• avatar
    Pch101

    Today, Hyundai face no such easy path. Honda and Toyota are entrenched, European presence is higher, and the Big 3 have been humbled into making a good product or die.

    Hyundai has the advantage of being a diversified company that can prop up its car business for quite some time. The US car market is highly lucrative for those that do well in it, so it’s a desirable prize, despite the challenges.

    Hyundai is doing today what Toyota and Datsun were doing in the early 1970’s — competing by providing a high quality product at a relatively reasonable price. As they built their brand equities, they moved upmarket and began charging higher prices, in many cases actually higher than the firms that they used to undercut.

    The value of a brand is that the consumer trusts it enough to pay a premium for it based upon whatever virtues it is expected to have. Hyundai surely believes that as it increases its brand, it can make less effort to compete on price, which will increase its revenues and gross margins, while increased sales volumes that come from the brand building help to reduce its per-unit costs. It’s a classic formula, one that if successful will help to damage the Big 2.8 more so than the transplants.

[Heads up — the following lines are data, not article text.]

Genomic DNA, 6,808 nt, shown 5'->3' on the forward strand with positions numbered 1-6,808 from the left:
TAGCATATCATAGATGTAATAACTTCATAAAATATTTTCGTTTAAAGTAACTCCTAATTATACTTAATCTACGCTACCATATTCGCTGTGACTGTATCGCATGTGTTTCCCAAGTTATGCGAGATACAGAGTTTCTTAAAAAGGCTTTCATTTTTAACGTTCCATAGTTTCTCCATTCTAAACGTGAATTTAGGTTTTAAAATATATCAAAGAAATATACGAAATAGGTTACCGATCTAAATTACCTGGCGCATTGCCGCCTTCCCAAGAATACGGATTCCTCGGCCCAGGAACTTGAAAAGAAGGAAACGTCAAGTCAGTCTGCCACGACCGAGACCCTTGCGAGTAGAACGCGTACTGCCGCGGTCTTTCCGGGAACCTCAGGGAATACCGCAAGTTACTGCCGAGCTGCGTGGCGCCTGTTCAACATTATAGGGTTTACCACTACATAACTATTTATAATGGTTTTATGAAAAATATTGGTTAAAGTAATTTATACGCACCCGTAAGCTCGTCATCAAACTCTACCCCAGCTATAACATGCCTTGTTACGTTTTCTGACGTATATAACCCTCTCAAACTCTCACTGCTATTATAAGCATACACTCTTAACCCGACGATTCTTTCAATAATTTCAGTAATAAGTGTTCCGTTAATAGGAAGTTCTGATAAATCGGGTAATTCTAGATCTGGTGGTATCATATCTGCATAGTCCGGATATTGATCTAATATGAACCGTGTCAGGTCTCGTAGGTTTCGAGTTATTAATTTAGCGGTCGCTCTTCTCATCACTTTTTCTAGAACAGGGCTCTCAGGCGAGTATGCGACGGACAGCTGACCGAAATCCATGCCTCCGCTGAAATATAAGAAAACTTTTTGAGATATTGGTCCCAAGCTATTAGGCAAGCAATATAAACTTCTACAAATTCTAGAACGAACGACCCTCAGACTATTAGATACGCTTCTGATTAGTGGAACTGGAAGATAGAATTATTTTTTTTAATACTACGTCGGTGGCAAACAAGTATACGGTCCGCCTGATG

• avatar
    cheezeweggie

    Even when GM was rolling in cash, their cars were sub par. Why would that overpaid MBA mentality change now? All they need to do is collect their bonuses, ride the golden parachute, and take a job as CEO of Home Depot after they are “let go”.

  • avatar
    John

    RF,

    The WSJ headline you cited (“GM Labor Deal Ushers In New Era for Auto Industry”) was not gushing about GM’s imminent comeback. It was a comment on the new circumstances for all of Detroit. First paragraph:

    “The deal struck at 3:05 a.m. yesterday between General Motors Corp. and the United Auto Workers union marks the dawn of an uncertain new era for the American auto industry and its unionized work force.”

    John

  • avatar
    Geotpf

    quasimondo: Yeah, but at least the Versa doesn’t look like a piece of shit like the Aveo.

    Although I’ve seen much worse. In my area, I have a Pontiac-GMC-Buick-Cadillac dealer (yikes). I personally saw a $100,000 Cadiilac XLR-V literally a dozen yards away from a $15,000 Pontiac G5.

  • avatar
    ihatetrees

    Re Pch101..